Sex in word and (almost) deed.

First—a rousing shout-out to the New York Times: Thanks for bringing movie reviews to a whole new level of hilarity. (Stay tuned, folks!)

This week I review two movie reviews about couples reassessing their relationships, the first in movie theaters, the second lies dormant within your TV: le Weekend and Before Midnight.

Oh, you crazy kids
Oh, you two crazy kids

I learned of these movies from interviews on NPR.

  1. On It’s All Things Considered Weekend yesterday they interviewed one of the co-writers of le Week-End, a movie about a couple in their 60s, who, after 30 years of marriage, go away for a  weekend in Paris and reassess their relationship: talk about what they need from each other, passionately argue about their resentments toward each other, talk more, blah blah blah... le Weekend stars the venerable stage icons Jim Broadbent and Lindsay Duncan.

This interview did not reveal many spoilers at all. Very impressive.

  1. The interview reminded me of one I heard on NPR’s Fresh Air about a year ago of the co-writers of Before Midnight, Julie Delpy, Ethan Hawke and Richard Linklater (also the stars and the director). Before Midnight is about a couple in their 40s who, after a two-movie relationship, go away for a night and reassess their relationship: talk about what they need from each other, passionately argue about their resentments toward each other, talk more, blah blah blah…. Before Midnight stars the venerable movie icons Ethan Hawke and Julie Delpy.

This interview is replete with spoilers. (Oh how Terry Gross loves to hurl spoilers.)

THE REVIEWS

1. le Week-End

(This movie is British.)

Variety (by Dennis Harvey)

This is what it had to say about it:

This trip reveals both the deep bonds and the equally deep fissures in their relationship.

Spoilers: Fuhgetaboutit. It’s all spoilers.

The Takeaway: “Bittersweet” and “charming,” le Week-End is a product of “keenly intelligent craftsmanship.”

The NY TImes (by A.O.Scott)

The Times, bastion of pretension that it is, needs spoilers to explain its thesis statements, in and of themselves spoilers.

This is what Mr. Scott has to say about it:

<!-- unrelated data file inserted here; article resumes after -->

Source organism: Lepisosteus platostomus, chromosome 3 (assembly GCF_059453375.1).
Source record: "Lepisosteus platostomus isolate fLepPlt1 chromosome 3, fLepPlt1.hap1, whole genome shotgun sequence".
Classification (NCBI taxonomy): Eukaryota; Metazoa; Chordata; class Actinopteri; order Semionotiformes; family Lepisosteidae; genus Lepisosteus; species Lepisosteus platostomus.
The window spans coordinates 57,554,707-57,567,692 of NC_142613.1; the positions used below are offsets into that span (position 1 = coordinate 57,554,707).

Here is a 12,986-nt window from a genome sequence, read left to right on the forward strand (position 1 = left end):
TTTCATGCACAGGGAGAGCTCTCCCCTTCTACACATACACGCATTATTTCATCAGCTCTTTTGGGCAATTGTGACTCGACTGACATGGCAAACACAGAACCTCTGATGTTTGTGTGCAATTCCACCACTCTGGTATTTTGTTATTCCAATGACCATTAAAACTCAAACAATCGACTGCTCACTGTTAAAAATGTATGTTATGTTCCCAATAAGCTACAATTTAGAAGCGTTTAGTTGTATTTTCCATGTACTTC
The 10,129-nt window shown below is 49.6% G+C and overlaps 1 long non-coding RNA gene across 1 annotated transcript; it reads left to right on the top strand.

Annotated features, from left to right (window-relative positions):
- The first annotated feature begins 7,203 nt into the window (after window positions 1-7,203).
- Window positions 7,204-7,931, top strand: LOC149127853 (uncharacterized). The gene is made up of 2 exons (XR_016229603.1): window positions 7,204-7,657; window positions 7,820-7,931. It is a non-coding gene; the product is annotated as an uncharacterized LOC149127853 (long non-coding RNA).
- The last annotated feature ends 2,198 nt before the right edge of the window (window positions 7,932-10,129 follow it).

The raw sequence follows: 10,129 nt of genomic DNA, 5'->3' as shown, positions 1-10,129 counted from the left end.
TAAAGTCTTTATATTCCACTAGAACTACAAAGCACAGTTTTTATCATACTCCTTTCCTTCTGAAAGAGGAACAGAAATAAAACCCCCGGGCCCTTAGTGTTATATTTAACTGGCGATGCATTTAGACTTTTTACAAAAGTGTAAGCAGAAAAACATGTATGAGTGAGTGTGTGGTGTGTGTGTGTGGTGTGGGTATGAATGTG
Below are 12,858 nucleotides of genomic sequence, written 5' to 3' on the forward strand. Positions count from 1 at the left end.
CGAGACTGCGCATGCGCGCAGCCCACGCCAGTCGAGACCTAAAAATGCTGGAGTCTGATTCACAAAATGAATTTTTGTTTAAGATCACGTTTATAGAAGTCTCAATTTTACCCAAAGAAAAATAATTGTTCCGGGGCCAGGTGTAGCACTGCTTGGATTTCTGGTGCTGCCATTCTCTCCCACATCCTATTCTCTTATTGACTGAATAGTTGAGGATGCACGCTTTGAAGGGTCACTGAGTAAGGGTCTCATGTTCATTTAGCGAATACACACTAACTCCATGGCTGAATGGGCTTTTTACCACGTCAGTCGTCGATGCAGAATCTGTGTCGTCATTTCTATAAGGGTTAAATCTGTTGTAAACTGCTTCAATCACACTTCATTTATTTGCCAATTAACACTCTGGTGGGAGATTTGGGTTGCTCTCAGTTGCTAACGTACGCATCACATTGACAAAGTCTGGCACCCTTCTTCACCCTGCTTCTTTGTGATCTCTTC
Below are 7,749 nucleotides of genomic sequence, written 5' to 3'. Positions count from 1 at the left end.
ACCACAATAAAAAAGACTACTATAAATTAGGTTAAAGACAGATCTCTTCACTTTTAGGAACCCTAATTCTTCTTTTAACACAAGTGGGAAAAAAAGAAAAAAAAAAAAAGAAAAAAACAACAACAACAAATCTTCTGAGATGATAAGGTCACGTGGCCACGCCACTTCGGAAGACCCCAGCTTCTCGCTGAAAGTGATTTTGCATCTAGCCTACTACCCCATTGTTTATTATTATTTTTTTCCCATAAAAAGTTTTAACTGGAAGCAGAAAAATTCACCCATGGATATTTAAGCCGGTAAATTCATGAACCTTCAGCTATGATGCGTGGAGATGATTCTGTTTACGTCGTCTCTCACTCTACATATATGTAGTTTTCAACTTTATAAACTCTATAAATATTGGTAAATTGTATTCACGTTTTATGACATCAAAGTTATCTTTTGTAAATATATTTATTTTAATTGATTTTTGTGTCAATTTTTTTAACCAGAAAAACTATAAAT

“Le Week-End” is thoroughly and unassumingly British, but part of the baggage Nick and Meg carry is a generationally specific, politically tinged Francophilia.  [Nic and Meg are the main characters]

Spoilers: Don’t even glance at this review.

The Takeaway:

Hard to get past the pretension. I’m pretty sure they liked it.

Bonus Material:

At the very end, I came upon this rating assessment:

“Le Week-End” is rated R (Under 17 requires accompanying parent or adult guardian). Gallic behavior and Anglo-Saxon words. 

Hello New York Times, um, what are you trying to say about the French, you Gallic-phobes? And what the bloody hell are Ango-Saxon words, you Ango-saxon phobes?

Oh you crazy kids
Oh you crazy kids

2. And now….Before Midnight

Variety: (by Justin Chang)

This is how the review begins and is all I could read before the onslaught of spoilers:

One of the great movie romances of the modern era achieves its richest and fullest expression in “Before Midnight.” Exquisite, melancholy, hilarious and cathartic. Richard Linklater’s third walking-and-talking collaboration with Ethan Hawke and Julie Delpy turns a summer night’s Grecian idyll into a typically digressive and cumulatively overwhelming essay on the joys and frustrations of (spoiler alert!)….

If they’re going to give me that alert, I definitely wasn’t going to read on.

Spoilers: Fuhgetaboutit. It’s all spoilers.

The Takeaway: It’s really, really good.

New York Times (by A.O. Scott)

SOMEBODY SAVE ME:

“Before Midnight,” the third of Richard Linklater’s Aristotelian bulletins from the field of Gen-X solipsism, finds them in Greece, at the end of a summer vacation that has been pleasant, though not entirely carefree….For their Peloponnesian sojourn, they were joined by Hank (Seamus Davey-Fitzpatrick), Jesse’s son from the stateside marriage that conclusively ended when….

Spoilers: This is the beginning of the review from pretension central. I had to stop there but skipped to the last paragraph where most reviews give us the takeaway:

“Before Sunrise,” “Before Sunset” and “Before Midnight” are modest, charming movies that together add up to the great romantic epic of a generation defined….

Had to end midsentence before more spoilers.

BUT worse, that was only the end of the page, not the review–there was a whole other left! (I didn’t bother with it.)

The Takeaway: A.O. Scott has a good vocabulary.

Bonus Material:

I simply had to go to the rating explanation at the end. And it totally delivered!  Here goes:

“Before Midnight” is rated R (Under 17 requires accompanying parent or adult guardian). Sex in word and (almost) deed.

Thank you NY TImes, it doesn’t get any better than this.

THE REAL TAKEAWAY:

Grab your spouse or partner, go out to a cafe, set your camera on a tripod (ask the waiter to move the tripod every now and then), and reassess your relationship. ARGUE, LAUGH, CRY and ALMOST DO THE DEED!

Then watch those accolades role in.

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